Jeremy P. Tarcher, Inc.
Like so many peeps, I have a hard time with procrastination. This is especially baffling for me, because I find these days I procrastinate over things I like to do, and wonder what the hell’s wrong with me. I was a much better procrastinator when I was younger, when I took ages to do boring school assignments and chores, preferring to write, draw, read, etc. Now I have a hard time jumping on the computer to edit film, or work on After Effects, and such. Is it the technology? Is is fear of completion? What? What? What??
Goddamn it all, I need answers. Well, I didn’t find them all in Neil Fiore’s book, but there are some nice “mind hacks” (to borrow a term) inside. The book, you may not be surprised to hear, is recommended over at 43 Folders, the boosters for Dave Allen’s Getting Things Done. Books like these are always easy to read (and finish, bwah), so why not, I asked.
The book comes from 1989, B.E.M. (Before Email), so when Fiore makes note of “Inboxes filled with letters” he’s talking about paper. (Tell me, grandad, what was it like in an office back then?)
And of course, the book is designed for the executive and/or office worker who, let’s face it, has nothing but sucky things to work on anyway. When you die, nobody will remember you for the 2001 semi-quarterly report of potato vendors. Such is life.
But there’s plenty for artists and creatives and before I forget the sage (and just plain) wisdom, I’ll write it down here.
* Making the mistake of identifying too much with a project, until any opinion on the project is taken as an opinion on yourself. Therefore, “…procrastination can serve as a delaying action and as a way of getting past your perfectionism. If you delay starting your work, you cannot do your best and so any critiscim or failure will not be a judgement of the real you or your best effort.” Although true, sometimes my best writing is done when I’m under the gun. I’d prefer not to be under the gun, yet neither do I judge my rush work as less than my own writing.
* Fiore compares a task to walking along a foot-long plank of wood for 30 feet. Easy? But what if it was 50 ft off the ground, suspended between two buildings? We’d find it hard to get across. But what if the roof we were on was on fire? We’d probably find a way to get across. Procrastinating, says Fiore, is when we raise the plank of wood ourselves and then set fire to the building–that is, we wait until the last minute until outside events force us to actually do the job. We create pressure that doesn’t need to be created…
* It’s all about word choice. In his most salient yet psychobabbly point, Fiore recommends switching the verb “have” with “choose”, ideas of punishment and outside forces switching with rewards and free will. So don’t say “I have to finish this assignment by 5 o’clock…or else!!”. Instead say “I choose to finish this assignment (because this is the life I’m leading at the moment, etc. etc.)” Now whether this will enable my life script and/or send me into a shame spiral I don’t know, but actually I find this a good way of looking at things, and certainly gave me a little new perspective (along with GTD) that allowed me to finish the music video I was working on. Weeks of “I have to finish this!” produced very little, because I was grouping it all together. Once I broke all that needed to be done into little batches of assignments, suddenly it was “I choose to finish one AfterEffects shot tonight” or “I want to/I bet I can…” etc.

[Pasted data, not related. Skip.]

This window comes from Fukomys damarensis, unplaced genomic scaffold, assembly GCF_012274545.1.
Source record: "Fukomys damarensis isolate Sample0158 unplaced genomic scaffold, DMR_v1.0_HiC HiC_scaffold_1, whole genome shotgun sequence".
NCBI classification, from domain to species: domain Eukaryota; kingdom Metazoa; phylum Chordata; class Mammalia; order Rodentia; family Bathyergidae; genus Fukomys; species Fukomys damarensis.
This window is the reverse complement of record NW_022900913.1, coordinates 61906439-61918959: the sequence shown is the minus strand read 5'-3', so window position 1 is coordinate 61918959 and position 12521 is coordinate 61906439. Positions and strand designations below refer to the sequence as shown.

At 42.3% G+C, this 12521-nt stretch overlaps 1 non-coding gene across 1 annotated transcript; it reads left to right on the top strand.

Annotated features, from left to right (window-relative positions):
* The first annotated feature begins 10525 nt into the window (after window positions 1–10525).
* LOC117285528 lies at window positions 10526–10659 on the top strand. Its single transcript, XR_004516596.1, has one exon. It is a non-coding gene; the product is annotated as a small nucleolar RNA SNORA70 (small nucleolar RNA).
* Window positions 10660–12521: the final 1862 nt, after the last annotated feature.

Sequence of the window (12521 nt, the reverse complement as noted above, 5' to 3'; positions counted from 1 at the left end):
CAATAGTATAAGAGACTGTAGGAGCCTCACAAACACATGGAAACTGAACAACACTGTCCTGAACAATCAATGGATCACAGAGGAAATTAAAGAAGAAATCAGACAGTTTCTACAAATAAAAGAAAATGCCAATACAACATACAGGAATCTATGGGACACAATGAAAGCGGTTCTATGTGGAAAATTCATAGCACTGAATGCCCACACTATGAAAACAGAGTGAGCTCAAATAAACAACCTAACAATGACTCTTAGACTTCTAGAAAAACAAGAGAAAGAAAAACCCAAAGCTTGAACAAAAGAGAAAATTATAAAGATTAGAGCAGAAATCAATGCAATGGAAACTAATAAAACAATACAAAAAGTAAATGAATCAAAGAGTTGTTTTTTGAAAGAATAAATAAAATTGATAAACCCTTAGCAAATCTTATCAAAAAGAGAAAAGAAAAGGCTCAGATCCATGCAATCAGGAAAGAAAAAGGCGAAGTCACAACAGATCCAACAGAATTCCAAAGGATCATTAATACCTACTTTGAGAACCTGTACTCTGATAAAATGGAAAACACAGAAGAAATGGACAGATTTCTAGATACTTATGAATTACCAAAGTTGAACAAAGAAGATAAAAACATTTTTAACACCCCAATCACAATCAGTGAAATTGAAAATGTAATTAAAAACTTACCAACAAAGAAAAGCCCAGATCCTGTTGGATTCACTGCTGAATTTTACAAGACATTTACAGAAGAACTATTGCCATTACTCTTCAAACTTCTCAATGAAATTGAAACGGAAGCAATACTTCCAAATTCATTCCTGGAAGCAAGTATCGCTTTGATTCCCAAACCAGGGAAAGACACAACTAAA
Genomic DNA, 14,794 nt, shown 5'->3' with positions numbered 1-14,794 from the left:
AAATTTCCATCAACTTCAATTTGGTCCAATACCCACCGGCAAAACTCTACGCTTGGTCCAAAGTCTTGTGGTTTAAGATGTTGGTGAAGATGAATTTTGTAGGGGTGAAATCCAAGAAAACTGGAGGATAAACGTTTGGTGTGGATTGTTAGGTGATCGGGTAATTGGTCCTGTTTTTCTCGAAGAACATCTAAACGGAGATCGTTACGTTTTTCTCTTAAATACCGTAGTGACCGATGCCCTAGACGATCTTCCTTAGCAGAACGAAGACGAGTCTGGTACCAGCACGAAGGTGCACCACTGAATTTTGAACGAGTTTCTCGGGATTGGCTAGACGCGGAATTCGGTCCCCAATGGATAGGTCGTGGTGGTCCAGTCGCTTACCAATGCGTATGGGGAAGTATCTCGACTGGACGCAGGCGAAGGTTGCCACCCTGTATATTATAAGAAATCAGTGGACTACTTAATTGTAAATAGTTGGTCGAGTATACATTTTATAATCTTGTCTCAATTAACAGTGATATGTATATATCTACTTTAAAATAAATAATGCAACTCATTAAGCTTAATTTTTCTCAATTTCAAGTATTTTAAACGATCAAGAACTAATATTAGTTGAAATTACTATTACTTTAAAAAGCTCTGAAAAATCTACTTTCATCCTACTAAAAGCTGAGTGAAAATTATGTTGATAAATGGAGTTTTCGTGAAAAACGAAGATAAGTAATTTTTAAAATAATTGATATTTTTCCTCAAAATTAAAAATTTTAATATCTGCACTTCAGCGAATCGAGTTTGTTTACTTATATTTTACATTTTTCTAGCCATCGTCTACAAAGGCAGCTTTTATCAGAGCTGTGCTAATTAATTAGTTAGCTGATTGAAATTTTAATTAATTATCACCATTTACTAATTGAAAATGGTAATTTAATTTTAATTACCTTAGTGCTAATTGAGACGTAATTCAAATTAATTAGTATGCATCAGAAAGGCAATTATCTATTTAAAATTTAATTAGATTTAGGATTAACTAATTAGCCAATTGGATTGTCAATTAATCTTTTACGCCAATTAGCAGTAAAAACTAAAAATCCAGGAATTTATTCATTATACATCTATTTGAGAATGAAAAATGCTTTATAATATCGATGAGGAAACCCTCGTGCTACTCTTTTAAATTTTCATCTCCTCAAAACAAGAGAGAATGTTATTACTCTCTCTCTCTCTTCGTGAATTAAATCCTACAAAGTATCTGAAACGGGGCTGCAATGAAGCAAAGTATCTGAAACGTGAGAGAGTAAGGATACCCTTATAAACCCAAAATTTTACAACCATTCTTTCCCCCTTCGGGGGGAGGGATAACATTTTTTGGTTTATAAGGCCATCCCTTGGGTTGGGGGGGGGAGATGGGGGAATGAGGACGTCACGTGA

* “Whenever you catch yourself losing motivation on a project, look for the implicit “have to” in your thinking and make a decision at that moment to embrace the path–as it is, not the way you think it should be–or let go of it. It’s your choice.”
* Other changes in your inner voice: Replace “I must finish” with “When can I start?”
* There is a link between chronic procrastinators and workaholics: “they are either working or feeling guilty about no working.”
* Make a reverse calendar. Start with the end date, then plot out the other dates that run up to it. This does mean, however, that you must pull apart a majority of the small actions ahead of time, and make room for the unknown. This is easier said than done.
* Questions to ask yourself to overcome fear, especially when planning a project: “What’s the worst that could happen?” “What would I do if the worst really happened?” “How would I lessen the pain and get on with as much happiness as possible if the worse did occur?” “What alternatives would I have?” “What can I do now to lessen the probability of this dreaded event occuring?” and “Is there anything I can do now to increase my chances of achieving my goal?” These are fair questions to ask, as long as you are not completely delusional and do them ahead of time.
* A lot of these suggestions are Buddhist. As is GTD. Dave Allen was a former hippie. Go figure.
* Telling yourself “I should have started earlier” is a waste of time. You’ve started, so do the work.
* “Only work will diminish your anxiety.” I like that maxim. Also: “Procrastination is another form of work” (but not in a good way).
* Use reverse psychology: “I must not work more that 2 hours a day on this project.” Guess what happens.
* Let go of larger goals (temporarily) in order to focus on smaller goals that can be accomplished sooner.
So that’s about it (or what I marked down as interesting). Fiore hits the same points over and over, and I still have a hard time thinking about business people and why they should care about the stack of paper on their desks. I’m glad someone is there to help them out and who also, along the way, helps out the artist.
On a side note, this book came out in 1989, which isn’t that long ago really. But one of the main ways to procrastinate–email and Internet–just didn’t exist.